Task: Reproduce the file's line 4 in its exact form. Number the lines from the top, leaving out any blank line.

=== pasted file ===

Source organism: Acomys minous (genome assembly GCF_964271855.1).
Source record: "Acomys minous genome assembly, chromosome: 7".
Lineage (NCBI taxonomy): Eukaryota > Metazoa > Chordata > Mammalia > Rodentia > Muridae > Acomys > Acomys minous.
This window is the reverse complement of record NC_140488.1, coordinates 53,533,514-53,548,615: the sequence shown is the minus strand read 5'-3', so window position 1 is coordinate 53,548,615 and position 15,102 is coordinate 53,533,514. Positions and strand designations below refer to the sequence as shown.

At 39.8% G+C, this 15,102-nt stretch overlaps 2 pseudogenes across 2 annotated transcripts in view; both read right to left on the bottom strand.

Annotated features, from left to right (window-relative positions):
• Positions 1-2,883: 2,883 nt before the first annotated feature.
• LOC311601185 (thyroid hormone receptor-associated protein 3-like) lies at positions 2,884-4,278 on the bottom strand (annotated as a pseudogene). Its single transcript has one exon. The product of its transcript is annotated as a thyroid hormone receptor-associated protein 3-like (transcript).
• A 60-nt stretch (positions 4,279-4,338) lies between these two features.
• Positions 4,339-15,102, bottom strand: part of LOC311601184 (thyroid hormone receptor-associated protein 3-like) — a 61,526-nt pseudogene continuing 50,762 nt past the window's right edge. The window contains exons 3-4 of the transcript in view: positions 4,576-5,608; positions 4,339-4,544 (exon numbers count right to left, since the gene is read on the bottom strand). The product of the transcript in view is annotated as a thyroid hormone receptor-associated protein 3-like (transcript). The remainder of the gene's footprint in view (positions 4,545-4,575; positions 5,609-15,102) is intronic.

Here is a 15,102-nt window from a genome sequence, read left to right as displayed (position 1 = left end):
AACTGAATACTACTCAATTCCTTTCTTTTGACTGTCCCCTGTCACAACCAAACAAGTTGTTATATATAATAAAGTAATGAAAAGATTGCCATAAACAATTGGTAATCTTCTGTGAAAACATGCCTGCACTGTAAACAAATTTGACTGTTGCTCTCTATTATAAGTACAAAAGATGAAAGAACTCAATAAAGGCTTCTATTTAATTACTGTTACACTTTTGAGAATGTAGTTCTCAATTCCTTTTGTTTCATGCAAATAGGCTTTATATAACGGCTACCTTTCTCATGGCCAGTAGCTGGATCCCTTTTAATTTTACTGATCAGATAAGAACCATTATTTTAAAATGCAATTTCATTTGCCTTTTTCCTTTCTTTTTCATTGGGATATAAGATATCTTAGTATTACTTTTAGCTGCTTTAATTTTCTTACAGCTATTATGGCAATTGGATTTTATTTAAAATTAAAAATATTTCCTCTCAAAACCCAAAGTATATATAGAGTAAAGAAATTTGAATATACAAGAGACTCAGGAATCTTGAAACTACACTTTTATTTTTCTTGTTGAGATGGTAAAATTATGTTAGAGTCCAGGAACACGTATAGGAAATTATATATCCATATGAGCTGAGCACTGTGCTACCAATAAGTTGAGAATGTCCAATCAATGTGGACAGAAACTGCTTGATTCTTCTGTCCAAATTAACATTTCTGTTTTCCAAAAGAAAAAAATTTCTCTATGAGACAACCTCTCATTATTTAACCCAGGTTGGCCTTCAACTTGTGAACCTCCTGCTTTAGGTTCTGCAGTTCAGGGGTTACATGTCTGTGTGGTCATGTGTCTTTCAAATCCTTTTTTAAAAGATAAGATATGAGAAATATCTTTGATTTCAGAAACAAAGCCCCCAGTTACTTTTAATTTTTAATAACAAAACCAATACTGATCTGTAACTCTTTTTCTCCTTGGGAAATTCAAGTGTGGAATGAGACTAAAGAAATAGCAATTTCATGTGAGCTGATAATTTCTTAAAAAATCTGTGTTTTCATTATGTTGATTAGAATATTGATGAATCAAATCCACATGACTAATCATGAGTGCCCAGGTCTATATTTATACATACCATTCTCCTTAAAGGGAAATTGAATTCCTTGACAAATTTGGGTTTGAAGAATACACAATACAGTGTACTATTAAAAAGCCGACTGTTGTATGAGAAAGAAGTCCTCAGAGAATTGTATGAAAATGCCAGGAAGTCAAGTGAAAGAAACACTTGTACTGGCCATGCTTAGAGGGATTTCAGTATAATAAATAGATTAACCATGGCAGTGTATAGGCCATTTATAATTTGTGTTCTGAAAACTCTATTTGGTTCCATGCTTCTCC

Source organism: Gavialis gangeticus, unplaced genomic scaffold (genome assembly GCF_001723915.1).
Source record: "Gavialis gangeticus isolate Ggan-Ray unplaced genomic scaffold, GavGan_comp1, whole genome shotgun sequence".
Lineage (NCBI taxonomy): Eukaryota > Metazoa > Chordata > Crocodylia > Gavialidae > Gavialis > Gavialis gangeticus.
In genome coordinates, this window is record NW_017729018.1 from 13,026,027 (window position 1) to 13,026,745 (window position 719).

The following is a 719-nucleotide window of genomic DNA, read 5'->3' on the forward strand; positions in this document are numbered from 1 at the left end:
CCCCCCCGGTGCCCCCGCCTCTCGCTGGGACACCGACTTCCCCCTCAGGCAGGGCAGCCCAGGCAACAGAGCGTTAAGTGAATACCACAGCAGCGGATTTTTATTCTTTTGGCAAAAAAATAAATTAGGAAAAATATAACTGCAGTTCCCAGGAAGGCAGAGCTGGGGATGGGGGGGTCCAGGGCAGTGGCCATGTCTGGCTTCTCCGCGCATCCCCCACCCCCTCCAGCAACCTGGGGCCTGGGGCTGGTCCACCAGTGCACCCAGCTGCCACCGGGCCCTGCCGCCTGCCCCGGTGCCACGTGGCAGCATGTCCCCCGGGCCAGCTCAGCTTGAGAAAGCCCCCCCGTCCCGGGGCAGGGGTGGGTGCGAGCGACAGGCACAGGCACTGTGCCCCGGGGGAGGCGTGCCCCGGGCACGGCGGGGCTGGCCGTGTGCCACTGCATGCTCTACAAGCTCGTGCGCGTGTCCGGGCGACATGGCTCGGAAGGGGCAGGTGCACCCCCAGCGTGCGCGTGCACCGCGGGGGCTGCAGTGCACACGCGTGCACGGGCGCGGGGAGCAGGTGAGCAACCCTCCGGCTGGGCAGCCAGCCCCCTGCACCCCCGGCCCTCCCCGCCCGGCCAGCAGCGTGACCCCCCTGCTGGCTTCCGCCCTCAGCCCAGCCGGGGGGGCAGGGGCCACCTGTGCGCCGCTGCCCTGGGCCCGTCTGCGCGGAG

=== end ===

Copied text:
This window is the reverse complement of record NC_140488.1, coordinates 53,533,514-53,548,615: the sequence shown is the minus strand read 5'-3', so window position 1 is coordinate 53,548,615 and position 15,102 is coordinate 53,533,514. Positions and strand designations below refer to the sequence as shown.